Friday, September 14, 2001
County Officials Urge Citizens to Bring Halt to Stereotyping, Hate Crimes
By KIMBERLY EDDS, Staff Writer
Los Angeles County officials yesterday called on citizens to refrain from taking out their anger about Tuesday’s terrorist attacks on the World Trade Center and the Pentagon on innocent victims.
People of Middle Eastern descent and those perceived to be Middle Eastern have been threatened and harassed in the days since Tuesday’s attacks, Los Angeles County Commission on Human Relations President Susanne Cumming said.
Latinos, Indians, and South Pacific Asians are also being targeted because attackers perceive them to be Middle Eastern, she said.
Middle Eastern students at USC have reported being harassed and a Middle Eastern youth was assaulted at a high school yesterday by a student who hit him and told him “this is happening because of you.”
An estimated 750,000 to one million Arab-Americans live in California, more than in any other state, commission executive director Robin Toma said.
“We do not need to add to the body count,” Toma said.
“It’s a nightmare,” Sarah Eltantawi, of the Muslim Public Affairs Council, said. “It’s a nightmare for our country and our community.”
Eltantawi said her organization has received reports of 25 threatening phone calls and three e-mails and she herself received a death threat on the air during a recent radio interview.
“It’s such a setback for our community and all the work we have done to show our diversity,” Eltantawi said. “Our organization has turned into a hate crime hotline.”
Muslim children at school are being told by other children to go home, even though this is the only country they have ever known, Edina Lekovic of the Muslim Public Affairs Council said.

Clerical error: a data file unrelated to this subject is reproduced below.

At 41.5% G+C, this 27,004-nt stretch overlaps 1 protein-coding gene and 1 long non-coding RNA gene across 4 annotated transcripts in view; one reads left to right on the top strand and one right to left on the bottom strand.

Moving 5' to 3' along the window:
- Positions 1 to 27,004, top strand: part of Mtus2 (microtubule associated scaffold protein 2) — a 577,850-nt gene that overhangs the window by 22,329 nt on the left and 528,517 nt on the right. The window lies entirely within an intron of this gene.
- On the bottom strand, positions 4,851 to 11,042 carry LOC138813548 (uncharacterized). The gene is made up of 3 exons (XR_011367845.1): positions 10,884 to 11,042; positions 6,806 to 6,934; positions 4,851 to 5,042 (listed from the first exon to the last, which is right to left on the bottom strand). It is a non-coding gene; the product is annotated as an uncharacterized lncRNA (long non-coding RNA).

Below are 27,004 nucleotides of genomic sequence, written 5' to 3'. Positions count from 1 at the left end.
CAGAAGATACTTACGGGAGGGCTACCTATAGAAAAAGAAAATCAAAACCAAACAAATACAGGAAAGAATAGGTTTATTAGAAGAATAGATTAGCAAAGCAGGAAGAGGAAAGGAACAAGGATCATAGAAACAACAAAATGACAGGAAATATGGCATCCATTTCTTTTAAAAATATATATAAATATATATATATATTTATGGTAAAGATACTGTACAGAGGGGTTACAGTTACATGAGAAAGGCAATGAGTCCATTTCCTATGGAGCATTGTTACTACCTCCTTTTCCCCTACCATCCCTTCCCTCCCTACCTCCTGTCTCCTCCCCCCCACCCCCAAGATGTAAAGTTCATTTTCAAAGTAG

Improvements have been made since the Oklahoma City bombing—when early suspicion fell on persons of Middle East-origin before officials discovered the perpetrators were home-grown—but still more needs to be done, Lekovic said.
Los Angeles Unified School District Board President Caprice Young reassured parents that hate crimes would not be tolerated by the schools.
“Our schools are going to remain safe places for all of our children,” Young said.
Supervisor Yvonne Braithwaite Burke urged people to remember that the face of Los Angeles is multifaceted and not to blame anyone for the terrorism because of their appearance.
“I would say to some of those people who are hysterical and who want retribution, ‘let’s not blame the innocent,’” Supervisor Yvonne Braithwaite Burke said. “The people of Los Angeles are not the people who are responsible for any of the things that happened.”
Deputy District Attorney Scott Millington, head of his office’s hate crimes division, said any hate incidents would be prosecuted to the fullest extent of the law.
The president of the Los Angeles County Police Chiefs Association echoed those remarks.
“If we in law enforcement and local government allow hate and the backlash against Tuesday’s events to prevail then those individuals who carried out this act of war will have prevailed,” Pasadena Police Chief Bernard Melekian said. “This will not be allowed to occur.”
The Commission on Human Relations released a plan yesterday to deal with the threat of hate crimes.
Among the actions outlined in the commission’s “Plan for Unity and Tolerance,” are:
•Distributing 30- and 60-second public service announcements to discourage hate incidents.
•Increasing security at mosques, Islamic schools, and cultural centers with the aid of the Sheriff’s department and local police departments.
•Appearing on TV shows to explain plans to offer protection to protect the Islamic and Arab-American communities.
•Setting up a toll-free line for people to report hate crimes or discrimination.
Copyright 2001, Metropolitan News Company